Generator silencers are similar to those used in car engines – they reduce the noise you get from combustion. If you don’t already have one on your generator, there are three ways you can add a muffler to your engine exhaust. You can fit a reactive silencer to reduce low-level noise, a fiberglass silencer to absorb high-frequency noise, or a combination silencer to reduce both.
However, unless you’ve tinkered around with engines before, it’s best to leave this job to a mechanic. A poorly fitted silencer could block the exhaust and damage your generator.
6. Change the Muffler
Your generator may have a muffler that’s too small or no longer performing its duty. That’s where a new car or motorcycle muffler can come in handy. These mufflers are generally larger and can reduce the sound levels by 10–15 decibels.
But before you go out and buy one, seek advice from a mechanic or technician to make sure it’s suitable for your generator. Mufflers need to be bent and welded to fit properly.
On the other hand, if you have some experience with engines, the following video will provide instructions on how to fit a car muffler to your generator exhaust.
7. Use Sound Deflectors
If you’ve got some plywood boards lying around the garage, use them to reduce the sound of your generator. Make sure they’re about 4 x 3 feet and free of dust. Place them around the generator at an angle to provide an acoustic barrier, leaving a gap for the exhaust outlet.
You’ll be surprised by how quickly this can reduce the volume output. It may not be an attractive option, but it’s quick and cheap if you’ve got the materials at hand. The video shows you how a generator can drop 10 decibels with this simple method.
8. Cover it With a Soundproof Box
If you don’t want to fuss around with loose plywood boards, you can buy a soundproof box for your generator, also known as a baffle box. These can be found in different sizes online or at selected home improvement centers.
For those who want to save money and make their own soundproof box, here are some quick steps you can follow.
What You Need
- Medium Density Fiberboard (MDF) or soundboard sheets
- Mass Loaded Vinyl (MLV) sheet
- closed-cell vinyl or foam matting
- acoustic calk
- nails or screws
- metal venting ducts
- handle (optional)
- insect-proof mesh (optional)
Step 1: Take Measurements
Start by measuring the size of your generator and include about three inches on each side to allow for insulation and ventilation.
Step 2: Cut the Wood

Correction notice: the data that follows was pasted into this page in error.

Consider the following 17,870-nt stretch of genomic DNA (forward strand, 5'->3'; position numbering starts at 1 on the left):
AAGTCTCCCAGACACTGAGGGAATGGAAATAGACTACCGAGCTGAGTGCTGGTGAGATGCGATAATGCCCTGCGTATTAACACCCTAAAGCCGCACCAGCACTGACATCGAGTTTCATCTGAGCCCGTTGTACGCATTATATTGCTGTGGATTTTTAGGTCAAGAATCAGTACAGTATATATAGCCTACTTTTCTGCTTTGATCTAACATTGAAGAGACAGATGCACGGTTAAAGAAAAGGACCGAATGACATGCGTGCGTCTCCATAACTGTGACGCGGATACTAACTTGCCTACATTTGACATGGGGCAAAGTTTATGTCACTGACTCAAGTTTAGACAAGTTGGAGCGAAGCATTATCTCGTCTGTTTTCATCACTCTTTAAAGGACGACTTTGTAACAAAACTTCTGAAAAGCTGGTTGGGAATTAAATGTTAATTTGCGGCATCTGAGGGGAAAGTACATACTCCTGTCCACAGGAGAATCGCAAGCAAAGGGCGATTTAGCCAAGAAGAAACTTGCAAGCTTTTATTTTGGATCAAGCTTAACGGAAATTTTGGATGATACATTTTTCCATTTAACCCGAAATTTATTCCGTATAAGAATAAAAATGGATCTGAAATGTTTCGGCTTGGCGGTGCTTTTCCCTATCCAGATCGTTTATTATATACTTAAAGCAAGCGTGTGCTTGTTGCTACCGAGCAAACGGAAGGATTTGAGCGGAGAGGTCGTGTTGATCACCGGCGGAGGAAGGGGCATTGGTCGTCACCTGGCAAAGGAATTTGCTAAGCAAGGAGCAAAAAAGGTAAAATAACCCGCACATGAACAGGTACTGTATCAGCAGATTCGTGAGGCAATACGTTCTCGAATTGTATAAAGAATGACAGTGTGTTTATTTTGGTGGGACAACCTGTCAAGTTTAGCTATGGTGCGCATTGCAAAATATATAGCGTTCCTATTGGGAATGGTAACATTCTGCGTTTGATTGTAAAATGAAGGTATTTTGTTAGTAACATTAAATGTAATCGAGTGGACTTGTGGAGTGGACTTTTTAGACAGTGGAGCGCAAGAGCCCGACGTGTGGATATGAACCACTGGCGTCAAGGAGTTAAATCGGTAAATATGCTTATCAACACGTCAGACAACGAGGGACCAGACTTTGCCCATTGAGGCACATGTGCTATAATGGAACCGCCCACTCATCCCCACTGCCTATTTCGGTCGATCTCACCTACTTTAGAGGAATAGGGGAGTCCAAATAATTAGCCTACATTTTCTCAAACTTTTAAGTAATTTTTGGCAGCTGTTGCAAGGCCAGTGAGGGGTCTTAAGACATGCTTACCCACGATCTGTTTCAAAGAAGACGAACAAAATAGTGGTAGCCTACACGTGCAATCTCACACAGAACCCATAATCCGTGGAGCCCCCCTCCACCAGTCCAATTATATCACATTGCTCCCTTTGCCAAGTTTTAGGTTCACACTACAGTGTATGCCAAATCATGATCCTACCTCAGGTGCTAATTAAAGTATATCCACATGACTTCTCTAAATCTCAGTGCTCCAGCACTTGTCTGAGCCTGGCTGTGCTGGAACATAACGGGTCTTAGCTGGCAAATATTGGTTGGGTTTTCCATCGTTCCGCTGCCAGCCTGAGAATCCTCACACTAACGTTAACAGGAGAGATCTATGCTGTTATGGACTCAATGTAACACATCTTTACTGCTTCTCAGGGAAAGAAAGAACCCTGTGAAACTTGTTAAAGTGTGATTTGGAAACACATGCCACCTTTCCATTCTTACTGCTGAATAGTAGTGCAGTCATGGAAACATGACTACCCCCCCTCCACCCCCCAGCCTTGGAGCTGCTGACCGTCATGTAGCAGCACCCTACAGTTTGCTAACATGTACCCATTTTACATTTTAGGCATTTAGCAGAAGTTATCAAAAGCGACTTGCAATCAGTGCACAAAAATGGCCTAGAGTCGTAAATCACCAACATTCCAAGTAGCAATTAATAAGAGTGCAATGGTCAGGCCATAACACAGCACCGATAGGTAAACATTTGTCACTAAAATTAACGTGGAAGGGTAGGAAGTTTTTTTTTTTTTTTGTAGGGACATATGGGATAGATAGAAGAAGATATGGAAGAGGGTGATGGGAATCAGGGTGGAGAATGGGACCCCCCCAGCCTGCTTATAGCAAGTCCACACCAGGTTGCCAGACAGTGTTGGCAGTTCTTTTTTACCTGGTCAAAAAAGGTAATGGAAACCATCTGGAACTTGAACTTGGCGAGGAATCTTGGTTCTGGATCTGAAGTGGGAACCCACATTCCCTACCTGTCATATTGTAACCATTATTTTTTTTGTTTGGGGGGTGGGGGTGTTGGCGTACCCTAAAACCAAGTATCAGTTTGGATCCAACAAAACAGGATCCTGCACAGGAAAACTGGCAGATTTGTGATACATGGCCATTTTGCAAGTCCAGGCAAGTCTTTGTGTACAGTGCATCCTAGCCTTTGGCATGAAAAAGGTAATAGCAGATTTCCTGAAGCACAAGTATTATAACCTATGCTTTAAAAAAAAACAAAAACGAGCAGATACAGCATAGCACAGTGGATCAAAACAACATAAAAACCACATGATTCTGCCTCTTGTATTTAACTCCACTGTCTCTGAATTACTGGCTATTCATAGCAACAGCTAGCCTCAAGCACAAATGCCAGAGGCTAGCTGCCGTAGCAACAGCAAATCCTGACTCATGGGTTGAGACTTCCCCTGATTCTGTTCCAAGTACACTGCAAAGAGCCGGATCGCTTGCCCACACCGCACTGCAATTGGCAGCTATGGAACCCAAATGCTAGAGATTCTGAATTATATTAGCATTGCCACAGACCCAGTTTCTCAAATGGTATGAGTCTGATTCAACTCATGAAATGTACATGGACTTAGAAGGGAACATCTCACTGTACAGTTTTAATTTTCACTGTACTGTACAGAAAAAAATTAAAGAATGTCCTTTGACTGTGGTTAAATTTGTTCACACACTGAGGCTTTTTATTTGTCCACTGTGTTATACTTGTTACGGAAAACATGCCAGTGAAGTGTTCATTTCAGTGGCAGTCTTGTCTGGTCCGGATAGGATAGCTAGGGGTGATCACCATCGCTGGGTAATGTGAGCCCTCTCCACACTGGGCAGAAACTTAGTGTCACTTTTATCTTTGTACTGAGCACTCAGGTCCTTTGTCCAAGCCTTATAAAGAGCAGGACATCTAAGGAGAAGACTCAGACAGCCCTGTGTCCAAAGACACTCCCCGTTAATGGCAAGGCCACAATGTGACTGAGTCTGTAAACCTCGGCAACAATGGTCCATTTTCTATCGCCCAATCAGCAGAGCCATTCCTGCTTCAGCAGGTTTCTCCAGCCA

Using these measurements, cut five sheets of Medium Density Fiberboard (MDF) or soundboard using a table saw.
Step 3: Make Ventilation Holes
Measure the size of your ventilation ducts and exhaust and mark these on your wood. Cut these out.
Step 4: Add Insulation
Cut out five sheets of Mass Loaded Vinyl (MLV) to fit each side of the box. This will further block sound. Glue these on all four sides. Run some acoustic caulk around the edges to seal gaps and seams.
Step 5: Add a Second Layer of Insulation
Cut five sheets of closed-cell vinyl or foam matting and glue them to the layer of MLV. Some foam matting is adhesive, so this should make the process easier. Again, run some acoustic calk around the edges to seal gaps and seams.
Step 6: Assemble the Box
Attach the four walls using nails or screws, then add the top. You can attach an optional handle for easy removal.
Step 7: Install the Vents
Attach venting ducts to the holes in the wood. Make sure they have some bends in them. Sound waves are straight, but when you bend them the sound is interrupted. Use acoustic calk around the inside edges to seal them. If you want to keep out bugs, attach a piece of mesh over the inside of the vent holes.
This is just one method. There are literally hundreds of ways you can make a soundproof box. Check out the video below to find out how you can make one from tile backer board.
9. Use a Water Bucket
Water is a well-known sound dampener, which is why many people reduce the sound of their generator by using a hose and bucket of water.
The method is simple. While the generator is off, connect a length of hose to the exhaust pipe using a clamp. Choose a flexible, temperature-resistant exhaust tube for this.
Place a five-gallon bucket of water nearby and put the hose inside. This should syphon the exhaust – and its noise – into the water. Bubbles indicate that the hose is working correctly. Keep in mind that this method only reduces the sound of the exhaust, not the engine itself.
One risk with this method is that water could flow back into the generator. To prevent this from happening, pierce a hole at the top of the hose or position the generator at a higher level than the bucket.
10. Soundproof Your Tent